September 19, 1976
As in that other sport played this time of year, the running game opens up many other avenues of attack. Almost all of the A's except the aged and frequently infirm Willie McCovey (newly acquired from San Diego) and the slow-footed Ken McMullen, are threats to steal. Even Joe Rudi, whose six steals barely qualify him for the relay team, draws throws to first base, as if, as Manager Chuck Tanner says, "he was Maury Wills."
No defender can safely relax when the A's are on the track. Saturday night's narrow but vital 1-0 win over the Rangers was not the direct result of a steal but of the threat of one. With one out in the eighth, Garner doubled down the left-field line. Calculating that he would be taking the usual huge A's lead, Ranger Shortstop Toby Harrah edged toward second to intimidate further progress. As he did so, Bill North stroked a soft ground ball into the area he vacated. Harrah could not reach the ball in time to toss out the speedy North, nor could he catch Garner running safely to third, from which point he scored on Campaneris' sacrifice fly. Torrez, meanwhile, did his part by pitching his third consecutive shutout and running his string of scoreless innings to 37.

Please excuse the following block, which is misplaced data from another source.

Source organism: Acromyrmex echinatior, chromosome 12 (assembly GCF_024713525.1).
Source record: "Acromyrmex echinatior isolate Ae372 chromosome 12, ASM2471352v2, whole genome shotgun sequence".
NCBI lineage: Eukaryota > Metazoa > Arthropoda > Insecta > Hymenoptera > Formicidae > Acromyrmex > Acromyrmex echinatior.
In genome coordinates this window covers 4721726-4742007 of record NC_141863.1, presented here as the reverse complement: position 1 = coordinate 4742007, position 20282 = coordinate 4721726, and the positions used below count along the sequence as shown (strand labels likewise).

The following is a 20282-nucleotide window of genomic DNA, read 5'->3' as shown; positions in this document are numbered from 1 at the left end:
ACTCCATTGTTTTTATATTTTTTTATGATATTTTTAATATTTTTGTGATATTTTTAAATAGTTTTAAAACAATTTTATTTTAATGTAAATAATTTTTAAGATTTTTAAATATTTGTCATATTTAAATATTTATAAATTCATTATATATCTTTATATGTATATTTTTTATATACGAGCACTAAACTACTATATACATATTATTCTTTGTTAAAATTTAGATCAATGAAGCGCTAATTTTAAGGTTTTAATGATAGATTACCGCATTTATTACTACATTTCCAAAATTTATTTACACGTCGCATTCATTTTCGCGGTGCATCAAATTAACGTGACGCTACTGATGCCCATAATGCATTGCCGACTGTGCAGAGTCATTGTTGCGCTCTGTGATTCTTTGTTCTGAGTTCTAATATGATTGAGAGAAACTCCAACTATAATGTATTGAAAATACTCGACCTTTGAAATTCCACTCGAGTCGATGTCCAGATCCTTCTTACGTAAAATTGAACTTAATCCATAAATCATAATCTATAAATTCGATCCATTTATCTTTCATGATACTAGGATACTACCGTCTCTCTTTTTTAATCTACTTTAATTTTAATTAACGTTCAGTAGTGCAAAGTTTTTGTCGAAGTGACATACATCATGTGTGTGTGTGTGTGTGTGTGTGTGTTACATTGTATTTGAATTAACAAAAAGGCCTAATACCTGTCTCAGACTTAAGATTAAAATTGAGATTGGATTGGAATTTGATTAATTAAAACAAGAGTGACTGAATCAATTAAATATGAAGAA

The A's realized earlier in the day that they would have to win this game to stay close to Kansas City. From their Dallas hotel rooms they had watched the slumping Royals pull out an 8-6 victory over Minnesota on Amos Otis' three-run, ninth-inning homer. It was bad enough that the Royals had won, but the way they did it was alarming. Would Famous Amos' clout provide the spiritual lift Kansas City seemed so desperately to need? "We're playing like we're scared to win," Royals Manager Whitey Herzog had said earlier in the week.
Indeed, before Saturday's heroics, the Royals had lost 10 of their previous 12 games, a backward charge that brought them nearly abreast of their pursuers. The collapse was not as disastrous as it might have been, because the A's themselves had been playing only .500 baseball since mid-August. Still, early last week Oakland trailed by just five games, after having been 12 behind on Aug. 6.